According to Jefferies & Co analyst Peter Misek,could be planning to phase out OS X while introducing a new operating system, supposedly a blend between the 10-year-old platform and . According to Misek, the next-generation will be the first to sport the change as soon as next year followed by other computers in the next few years.
The MacBook Air has been recently marketed as the “next generation of MacBooks” due to its incredibly lightweight form factor at the expense of some features found in traditional notebooks such as an optical disc drive. Yet, the Air currently ships with the same operating system and software as other Macs, although that might not be the case for long. If Apple is eying this transition, it would make sense to begin it with a product that has always been marketed as “cutting-edge”. In addition, Apple is said to be looking to scrap its partnership with Intel, at least with the Air, and start bundling in its own A6 processor, which is also rumored to be bundled with the next-generationand feature similar performance to the one provided by the most current consumer-grade Intel chips, as explained by the analyst:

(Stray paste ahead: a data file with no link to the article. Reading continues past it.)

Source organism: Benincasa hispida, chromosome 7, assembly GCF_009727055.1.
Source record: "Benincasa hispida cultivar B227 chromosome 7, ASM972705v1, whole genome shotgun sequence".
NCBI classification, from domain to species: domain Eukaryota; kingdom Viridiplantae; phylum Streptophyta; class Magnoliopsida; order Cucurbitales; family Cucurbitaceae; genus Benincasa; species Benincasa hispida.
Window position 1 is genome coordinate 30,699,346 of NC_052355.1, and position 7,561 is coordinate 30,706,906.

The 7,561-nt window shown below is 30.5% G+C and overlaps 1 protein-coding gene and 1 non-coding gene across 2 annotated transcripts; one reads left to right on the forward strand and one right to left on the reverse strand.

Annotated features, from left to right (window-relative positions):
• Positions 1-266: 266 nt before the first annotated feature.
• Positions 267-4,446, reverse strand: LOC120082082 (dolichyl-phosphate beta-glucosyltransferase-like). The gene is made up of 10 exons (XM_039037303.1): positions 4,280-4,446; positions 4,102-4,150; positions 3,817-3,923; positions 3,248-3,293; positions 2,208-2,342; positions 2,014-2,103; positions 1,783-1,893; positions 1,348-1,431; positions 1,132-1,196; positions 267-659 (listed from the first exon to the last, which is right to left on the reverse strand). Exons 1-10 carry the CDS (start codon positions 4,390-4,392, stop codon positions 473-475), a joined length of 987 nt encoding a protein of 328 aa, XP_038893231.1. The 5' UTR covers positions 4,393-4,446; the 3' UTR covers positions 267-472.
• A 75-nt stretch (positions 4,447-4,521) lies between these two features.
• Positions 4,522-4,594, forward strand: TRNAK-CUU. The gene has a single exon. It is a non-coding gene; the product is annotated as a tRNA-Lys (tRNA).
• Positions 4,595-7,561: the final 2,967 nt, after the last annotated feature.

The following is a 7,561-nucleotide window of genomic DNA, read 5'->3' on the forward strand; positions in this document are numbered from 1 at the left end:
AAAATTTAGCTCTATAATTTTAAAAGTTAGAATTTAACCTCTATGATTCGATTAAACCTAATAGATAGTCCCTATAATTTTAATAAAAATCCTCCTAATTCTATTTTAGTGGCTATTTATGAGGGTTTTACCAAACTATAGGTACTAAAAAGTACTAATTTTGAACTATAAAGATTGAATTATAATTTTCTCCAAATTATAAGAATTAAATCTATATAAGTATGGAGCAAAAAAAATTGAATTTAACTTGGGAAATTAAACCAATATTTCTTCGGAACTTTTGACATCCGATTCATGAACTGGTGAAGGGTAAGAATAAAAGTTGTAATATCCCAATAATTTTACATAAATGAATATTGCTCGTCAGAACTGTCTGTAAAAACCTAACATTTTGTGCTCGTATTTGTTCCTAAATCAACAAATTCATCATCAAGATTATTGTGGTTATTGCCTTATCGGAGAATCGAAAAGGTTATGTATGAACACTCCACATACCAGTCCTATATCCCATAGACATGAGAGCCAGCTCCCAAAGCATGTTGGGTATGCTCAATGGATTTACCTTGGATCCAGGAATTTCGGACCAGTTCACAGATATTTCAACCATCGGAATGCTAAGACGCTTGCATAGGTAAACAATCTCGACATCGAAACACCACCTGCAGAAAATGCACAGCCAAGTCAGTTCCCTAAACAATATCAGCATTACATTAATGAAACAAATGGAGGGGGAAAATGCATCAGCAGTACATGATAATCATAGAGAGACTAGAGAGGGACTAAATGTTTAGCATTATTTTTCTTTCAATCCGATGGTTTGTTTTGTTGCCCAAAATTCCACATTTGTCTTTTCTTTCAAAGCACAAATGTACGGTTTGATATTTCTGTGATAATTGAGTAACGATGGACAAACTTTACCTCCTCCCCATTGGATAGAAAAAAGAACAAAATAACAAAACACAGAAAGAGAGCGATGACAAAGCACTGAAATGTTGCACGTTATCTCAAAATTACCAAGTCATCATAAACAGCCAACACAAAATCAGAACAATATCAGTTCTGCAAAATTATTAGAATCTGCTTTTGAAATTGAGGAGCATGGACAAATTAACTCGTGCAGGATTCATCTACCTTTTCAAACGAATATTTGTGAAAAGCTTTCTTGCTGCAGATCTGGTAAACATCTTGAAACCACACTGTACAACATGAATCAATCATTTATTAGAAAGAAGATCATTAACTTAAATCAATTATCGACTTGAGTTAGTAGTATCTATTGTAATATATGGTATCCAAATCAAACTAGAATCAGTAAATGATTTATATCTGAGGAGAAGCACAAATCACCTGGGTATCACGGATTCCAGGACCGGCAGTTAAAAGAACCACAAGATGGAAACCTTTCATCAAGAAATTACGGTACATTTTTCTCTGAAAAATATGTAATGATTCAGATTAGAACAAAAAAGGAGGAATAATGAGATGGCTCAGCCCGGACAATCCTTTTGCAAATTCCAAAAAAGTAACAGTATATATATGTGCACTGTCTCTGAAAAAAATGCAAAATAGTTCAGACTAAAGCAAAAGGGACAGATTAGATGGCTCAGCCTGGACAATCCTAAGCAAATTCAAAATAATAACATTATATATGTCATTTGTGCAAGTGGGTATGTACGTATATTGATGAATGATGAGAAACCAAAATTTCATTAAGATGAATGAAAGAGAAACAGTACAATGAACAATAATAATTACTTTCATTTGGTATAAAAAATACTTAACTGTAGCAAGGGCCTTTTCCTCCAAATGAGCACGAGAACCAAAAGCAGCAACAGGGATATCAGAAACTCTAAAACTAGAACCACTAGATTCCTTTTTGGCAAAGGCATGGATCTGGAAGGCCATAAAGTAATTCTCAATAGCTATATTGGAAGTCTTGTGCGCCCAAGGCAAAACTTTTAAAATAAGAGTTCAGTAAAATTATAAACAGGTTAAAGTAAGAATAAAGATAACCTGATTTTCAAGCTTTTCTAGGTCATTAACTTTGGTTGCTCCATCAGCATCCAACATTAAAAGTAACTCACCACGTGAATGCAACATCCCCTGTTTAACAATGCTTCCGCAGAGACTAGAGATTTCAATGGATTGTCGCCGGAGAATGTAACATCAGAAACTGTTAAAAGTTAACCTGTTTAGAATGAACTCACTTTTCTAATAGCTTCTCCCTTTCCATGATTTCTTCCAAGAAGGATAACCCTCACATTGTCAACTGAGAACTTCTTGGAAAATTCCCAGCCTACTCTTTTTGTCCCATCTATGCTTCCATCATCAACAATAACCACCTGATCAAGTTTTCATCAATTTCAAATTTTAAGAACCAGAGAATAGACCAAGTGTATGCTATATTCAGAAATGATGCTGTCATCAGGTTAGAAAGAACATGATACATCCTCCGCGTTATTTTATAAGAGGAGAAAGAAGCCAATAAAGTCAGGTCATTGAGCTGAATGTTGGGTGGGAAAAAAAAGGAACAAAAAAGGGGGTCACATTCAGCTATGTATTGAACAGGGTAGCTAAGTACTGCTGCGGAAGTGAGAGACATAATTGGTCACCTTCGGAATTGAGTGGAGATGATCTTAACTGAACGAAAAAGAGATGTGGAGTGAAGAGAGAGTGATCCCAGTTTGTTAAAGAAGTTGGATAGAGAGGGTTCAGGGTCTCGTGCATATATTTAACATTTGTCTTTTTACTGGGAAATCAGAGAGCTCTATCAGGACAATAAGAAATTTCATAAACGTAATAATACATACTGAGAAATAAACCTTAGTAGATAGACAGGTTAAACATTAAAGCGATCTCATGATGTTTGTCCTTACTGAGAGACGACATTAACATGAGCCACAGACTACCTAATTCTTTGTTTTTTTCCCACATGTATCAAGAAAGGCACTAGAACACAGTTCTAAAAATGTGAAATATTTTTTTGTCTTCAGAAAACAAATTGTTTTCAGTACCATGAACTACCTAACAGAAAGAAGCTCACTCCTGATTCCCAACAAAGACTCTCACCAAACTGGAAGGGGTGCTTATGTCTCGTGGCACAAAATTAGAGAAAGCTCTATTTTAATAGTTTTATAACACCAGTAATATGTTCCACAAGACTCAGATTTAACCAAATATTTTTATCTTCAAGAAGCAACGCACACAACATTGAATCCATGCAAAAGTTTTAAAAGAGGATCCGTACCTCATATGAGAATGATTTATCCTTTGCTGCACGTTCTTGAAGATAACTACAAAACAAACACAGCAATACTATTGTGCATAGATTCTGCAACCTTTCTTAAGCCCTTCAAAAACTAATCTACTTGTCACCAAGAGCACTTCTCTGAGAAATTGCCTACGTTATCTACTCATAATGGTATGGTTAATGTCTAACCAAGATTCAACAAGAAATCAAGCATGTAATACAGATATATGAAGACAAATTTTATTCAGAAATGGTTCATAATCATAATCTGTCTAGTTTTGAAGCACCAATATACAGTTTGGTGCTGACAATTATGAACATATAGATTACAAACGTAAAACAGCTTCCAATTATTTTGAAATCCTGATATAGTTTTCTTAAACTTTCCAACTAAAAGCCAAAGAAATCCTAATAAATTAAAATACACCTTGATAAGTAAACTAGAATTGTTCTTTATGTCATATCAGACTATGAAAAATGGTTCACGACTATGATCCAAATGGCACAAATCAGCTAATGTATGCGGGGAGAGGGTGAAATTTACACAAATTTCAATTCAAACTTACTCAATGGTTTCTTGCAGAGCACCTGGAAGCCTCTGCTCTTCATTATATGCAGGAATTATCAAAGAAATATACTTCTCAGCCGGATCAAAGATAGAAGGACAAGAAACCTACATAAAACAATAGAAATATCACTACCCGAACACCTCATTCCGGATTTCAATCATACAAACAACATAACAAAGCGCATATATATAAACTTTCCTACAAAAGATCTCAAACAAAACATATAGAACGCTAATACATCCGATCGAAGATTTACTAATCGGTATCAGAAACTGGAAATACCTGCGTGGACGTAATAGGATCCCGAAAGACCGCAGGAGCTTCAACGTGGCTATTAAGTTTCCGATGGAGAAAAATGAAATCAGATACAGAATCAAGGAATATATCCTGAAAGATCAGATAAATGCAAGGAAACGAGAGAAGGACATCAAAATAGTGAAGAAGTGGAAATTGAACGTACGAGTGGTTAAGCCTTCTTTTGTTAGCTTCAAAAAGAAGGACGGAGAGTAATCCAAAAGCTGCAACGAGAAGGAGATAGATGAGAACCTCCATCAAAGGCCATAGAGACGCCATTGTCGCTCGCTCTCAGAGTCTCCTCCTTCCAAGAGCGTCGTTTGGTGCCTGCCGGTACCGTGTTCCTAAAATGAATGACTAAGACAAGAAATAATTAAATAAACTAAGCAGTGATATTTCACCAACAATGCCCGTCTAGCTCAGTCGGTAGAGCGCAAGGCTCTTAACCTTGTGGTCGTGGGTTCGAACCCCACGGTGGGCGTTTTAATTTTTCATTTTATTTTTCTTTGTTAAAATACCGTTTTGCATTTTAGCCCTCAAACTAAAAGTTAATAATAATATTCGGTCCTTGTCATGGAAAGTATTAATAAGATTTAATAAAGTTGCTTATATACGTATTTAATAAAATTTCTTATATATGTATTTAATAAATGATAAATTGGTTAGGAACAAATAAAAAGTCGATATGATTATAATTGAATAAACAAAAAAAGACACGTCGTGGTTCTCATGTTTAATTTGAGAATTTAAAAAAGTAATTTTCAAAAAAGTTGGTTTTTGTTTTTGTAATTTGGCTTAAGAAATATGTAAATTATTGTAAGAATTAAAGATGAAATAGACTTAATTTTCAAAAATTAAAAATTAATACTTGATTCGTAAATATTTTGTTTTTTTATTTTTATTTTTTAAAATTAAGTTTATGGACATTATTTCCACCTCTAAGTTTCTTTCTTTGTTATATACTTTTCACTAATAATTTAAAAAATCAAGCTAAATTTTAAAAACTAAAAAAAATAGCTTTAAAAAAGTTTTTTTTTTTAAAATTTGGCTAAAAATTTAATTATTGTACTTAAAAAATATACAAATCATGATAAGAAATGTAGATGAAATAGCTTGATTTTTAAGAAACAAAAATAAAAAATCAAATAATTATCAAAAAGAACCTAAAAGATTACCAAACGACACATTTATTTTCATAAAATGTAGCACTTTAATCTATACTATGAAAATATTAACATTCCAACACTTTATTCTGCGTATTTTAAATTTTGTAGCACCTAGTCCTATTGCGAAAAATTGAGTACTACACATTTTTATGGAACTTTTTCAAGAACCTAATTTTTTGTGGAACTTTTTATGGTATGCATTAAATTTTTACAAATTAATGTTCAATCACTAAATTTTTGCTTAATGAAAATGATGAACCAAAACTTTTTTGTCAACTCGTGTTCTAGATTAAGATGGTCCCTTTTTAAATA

We believe Apple is ready to start sampling the A6 quad-core app processor and will be the first such multi-device platform capable of PC-like strength.
According to Misek, the main factor that might take Apple down this road will be the need to bring all of its products closer together, which is hard to do while supporting two competing platforms:
Users want to be able to pick up any, , or (or turn on their iTV) and have content move seamlessly between them and be optimized for the user and the device currently being used, […] We believe this will be difficult to implement if and OS X are kept separate.
While the transition should ramp up rather quickly, Apple’s more traditional products such as theand the iMac might take quite a few more years to fully make the move, perhaps as much as 4 years. Yet, the rug is slowly being pulled from underneath OS X: last month, Apple discontinued the white MacBook, its traditional consumer-grade notebook computer, incentivizing more customers to get the MacBook Air instead. If the latter is indeed revamped next year, a large amount of users would find themselves landing on the hybrid operating system.
Will OS X be phased out completely? As the platform ages, that’s an absolute must, but as iOS becomes more popular, maybe the death of the 10-year-old system is just what Apple needs to leave its “niche market share” legacy behind.